That is perhaps a little unfair to the Yorkshireman. Sykes rode brilliantly all race, managed his tires, and stuck close to his teammate. After Friday, Rea's race pace looked unbeatable, yet Sykes showed clearly that he too could run that pace, and maybe better. It was merely that Sykes failed to capitalize on what looked like a good opportunity.
Yet Rea deserves credit too. The Ulsterman had considered letting Sykes past, to get a good look at how fast he was. In the end, he decided against it. "Misano being so difficult to pass, I decided just to relax," Rea said after the race. "I made some laps in the middle of the race in high 1m 36s. I was expecting him to come through but when he didn’t I tried to go again."
Though Michael van der Mark had chased the two Kawasakis, even closing the gap, he had been unable to get close enough to do much about them. Taking a podium was reward enough, though, after some early lap scares with the front tire. The Ten Kate Honda rider had seen his teammate Nicky Hayden and Ducati's Davide Giugliano go down in front of him, and had felt the front end closing all the way round the track. He concentrated on running steady lap times, nibbling away at the lead of the Kawasakis, but when Chaz Davies started closing, he had been forced to pick up his pace.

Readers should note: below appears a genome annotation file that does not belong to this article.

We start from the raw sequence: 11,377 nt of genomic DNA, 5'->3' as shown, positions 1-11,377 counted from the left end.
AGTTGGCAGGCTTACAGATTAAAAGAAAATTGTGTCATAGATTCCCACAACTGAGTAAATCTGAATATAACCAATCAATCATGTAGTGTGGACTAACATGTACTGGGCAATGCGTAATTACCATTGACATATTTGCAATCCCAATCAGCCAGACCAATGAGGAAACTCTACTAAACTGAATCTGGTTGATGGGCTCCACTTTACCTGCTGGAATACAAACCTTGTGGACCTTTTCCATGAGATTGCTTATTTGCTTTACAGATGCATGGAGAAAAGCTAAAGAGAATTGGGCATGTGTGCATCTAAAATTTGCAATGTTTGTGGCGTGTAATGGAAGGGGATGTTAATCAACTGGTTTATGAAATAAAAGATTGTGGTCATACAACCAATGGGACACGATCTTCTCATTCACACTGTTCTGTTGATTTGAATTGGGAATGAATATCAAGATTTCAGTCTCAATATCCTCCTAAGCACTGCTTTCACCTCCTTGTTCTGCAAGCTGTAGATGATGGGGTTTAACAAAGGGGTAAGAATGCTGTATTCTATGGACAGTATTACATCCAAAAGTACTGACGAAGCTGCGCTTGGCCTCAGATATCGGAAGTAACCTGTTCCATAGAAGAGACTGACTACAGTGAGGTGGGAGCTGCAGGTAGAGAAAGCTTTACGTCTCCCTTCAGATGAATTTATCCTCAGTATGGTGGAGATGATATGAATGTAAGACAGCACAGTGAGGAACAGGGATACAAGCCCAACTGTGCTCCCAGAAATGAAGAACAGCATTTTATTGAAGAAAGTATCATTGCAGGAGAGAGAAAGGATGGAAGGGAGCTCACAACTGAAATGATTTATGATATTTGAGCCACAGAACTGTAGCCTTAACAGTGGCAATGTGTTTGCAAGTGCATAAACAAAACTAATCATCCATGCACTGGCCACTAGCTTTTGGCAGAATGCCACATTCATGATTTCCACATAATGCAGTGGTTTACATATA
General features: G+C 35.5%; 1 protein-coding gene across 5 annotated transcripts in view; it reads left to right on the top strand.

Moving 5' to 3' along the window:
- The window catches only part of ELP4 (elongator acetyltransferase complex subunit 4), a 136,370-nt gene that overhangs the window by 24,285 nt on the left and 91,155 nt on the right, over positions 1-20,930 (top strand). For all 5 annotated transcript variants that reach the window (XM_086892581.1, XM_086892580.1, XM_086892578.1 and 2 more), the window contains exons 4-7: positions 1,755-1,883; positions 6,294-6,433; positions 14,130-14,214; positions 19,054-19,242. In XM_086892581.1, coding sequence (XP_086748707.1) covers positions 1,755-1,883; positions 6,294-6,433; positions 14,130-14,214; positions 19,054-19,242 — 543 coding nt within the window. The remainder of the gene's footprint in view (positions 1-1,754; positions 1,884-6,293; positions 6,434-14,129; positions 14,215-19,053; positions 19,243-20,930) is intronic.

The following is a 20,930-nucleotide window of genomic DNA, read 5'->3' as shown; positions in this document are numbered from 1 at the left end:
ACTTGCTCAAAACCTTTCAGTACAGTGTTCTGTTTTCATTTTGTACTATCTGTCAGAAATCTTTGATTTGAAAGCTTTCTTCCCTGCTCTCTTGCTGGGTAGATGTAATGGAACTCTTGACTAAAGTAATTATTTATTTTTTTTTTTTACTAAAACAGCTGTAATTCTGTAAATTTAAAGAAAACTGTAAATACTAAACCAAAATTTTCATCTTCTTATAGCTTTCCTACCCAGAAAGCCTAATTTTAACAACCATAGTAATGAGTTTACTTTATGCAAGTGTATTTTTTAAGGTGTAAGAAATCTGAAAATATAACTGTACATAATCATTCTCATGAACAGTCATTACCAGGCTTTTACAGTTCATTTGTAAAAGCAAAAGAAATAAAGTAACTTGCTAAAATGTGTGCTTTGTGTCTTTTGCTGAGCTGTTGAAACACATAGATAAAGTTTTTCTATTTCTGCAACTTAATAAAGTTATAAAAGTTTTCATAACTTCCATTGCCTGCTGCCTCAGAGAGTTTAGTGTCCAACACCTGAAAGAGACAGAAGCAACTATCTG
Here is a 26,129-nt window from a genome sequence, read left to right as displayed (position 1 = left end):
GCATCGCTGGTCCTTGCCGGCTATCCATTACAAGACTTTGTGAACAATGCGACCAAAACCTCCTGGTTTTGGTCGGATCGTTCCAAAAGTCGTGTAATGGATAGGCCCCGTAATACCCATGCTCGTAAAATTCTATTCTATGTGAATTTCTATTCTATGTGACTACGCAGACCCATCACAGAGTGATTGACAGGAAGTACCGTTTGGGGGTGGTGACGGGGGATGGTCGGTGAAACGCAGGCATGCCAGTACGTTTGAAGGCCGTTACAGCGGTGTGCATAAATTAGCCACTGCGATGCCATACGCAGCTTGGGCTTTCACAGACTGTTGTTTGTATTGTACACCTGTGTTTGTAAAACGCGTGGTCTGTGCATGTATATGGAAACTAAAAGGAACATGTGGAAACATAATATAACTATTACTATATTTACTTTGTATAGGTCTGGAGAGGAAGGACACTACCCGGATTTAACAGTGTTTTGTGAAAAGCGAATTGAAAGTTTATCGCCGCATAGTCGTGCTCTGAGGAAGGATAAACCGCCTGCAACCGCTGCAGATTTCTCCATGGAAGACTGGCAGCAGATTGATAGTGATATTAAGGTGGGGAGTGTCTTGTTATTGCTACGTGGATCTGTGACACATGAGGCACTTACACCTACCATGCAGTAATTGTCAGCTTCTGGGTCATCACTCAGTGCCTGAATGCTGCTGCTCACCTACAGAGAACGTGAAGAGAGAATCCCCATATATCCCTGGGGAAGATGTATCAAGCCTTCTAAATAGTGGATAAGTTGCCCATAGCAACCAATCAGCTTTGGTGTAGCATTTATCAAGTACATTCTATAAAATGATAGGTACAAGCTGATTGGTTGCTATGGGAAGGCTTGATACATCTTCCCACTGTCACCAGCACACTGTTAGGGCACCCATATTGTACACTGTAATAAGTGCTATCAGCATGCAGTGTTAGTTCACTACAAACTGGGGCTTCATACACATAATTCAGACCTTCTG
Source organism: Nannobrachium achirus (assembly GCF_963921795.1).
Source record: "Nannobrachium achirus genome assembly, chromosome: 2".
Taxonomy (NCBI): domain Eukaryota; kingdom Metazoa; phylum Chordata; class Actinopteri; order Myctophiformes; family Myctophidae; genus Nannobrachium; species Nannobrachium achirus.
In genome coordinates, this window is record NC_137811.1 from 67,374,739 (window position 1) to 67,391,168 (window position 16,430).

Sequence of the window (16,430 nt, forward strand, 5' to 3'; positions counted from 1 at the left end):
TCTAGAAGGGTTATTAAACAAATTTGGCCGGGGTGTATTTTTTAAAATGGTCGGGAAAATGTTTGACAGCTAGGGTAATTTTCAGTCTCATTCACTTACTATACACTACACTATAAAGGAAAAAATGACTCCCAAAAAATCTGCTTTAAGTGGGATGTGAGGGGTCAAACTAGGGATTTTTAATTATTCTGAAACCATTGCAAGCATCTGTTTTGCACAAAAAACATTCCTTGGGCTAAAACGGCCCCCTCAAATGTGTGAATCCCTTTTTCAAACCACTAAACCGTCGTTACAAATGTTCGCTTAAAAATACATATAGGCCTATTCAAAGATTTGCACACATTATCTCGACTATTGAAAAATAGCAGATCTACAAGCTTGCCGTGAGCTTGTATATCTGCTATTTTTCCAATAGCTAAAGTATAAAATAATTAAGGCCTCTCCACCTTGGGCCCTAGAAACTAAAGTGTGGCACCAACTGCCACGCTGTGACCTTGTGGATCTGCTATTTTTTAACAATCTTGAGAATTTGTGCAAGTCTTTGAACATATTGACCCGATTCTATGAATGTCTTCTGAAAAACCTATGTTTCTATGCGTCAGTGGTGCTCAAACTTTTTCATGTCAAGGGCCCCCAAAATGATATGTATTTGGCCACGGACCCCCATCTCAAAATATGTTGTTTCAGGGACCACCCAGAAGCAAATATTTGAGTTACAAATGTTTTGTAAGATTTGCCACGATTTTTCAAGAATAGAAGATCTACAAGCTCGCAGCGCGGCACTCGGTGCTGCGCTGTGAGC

It was enough to hang on to the podium, and give Van der Mark a sense of relief. After several tough weekends struggling, while teammate Hayden went from strength to strength, the Dutchman had to seize the initiative again. He did just that on Saturday.
Chaz Davies was the revelation in race 1, after having a decidedly mediocre start on Friday. The Aruba.it Ducati rider found the consistency of pace he had been missing, and that gave him the best pace on the grid. It was only unfortunate for him that he needed to use it to battle his way forward, rather than try to win the race from the front.
The basic problem for Davies was a poor Superpole. The Welshman qualified down in ninth, after a gamble on a softer front tire hadn't worked out. That left him within reach of the chaos caused by Xavi Fores, as the Spaniard ran in hot and knocked Lorenzo Savadori off, and pushed Davies and Leon Camier wide. Both Davies and Camier made up for their misfortunes, the Ducati and MV Agusta making strong charges to regain a lot of ground.
Davies was phlegmatic after the race. "That’s the risk when you qualify in ninth," he told us. "Those things happen and it’s more of a reflection on a bad qualifying. We shouldn’t have been in that position in the first place." But he was extremely encouraged by his pace. "It was really good. At one point I was about eleven seconds behind the Kawasakis and I closed that up to around five seconds. I got five seconds over the race and that gives me a lot of confidence."
The great thing about the current World Superbike schedule is that they all have a chance to try again on Sunday. Davies' strong showing may sway some in favor of the Ducati rider, but it is hard to look past Jonathan Rea doing the double. If Tom Sykes still has aspirations for the title – and it is clear that he does – then he will have to push Rea harder and attack earlier on Sunday.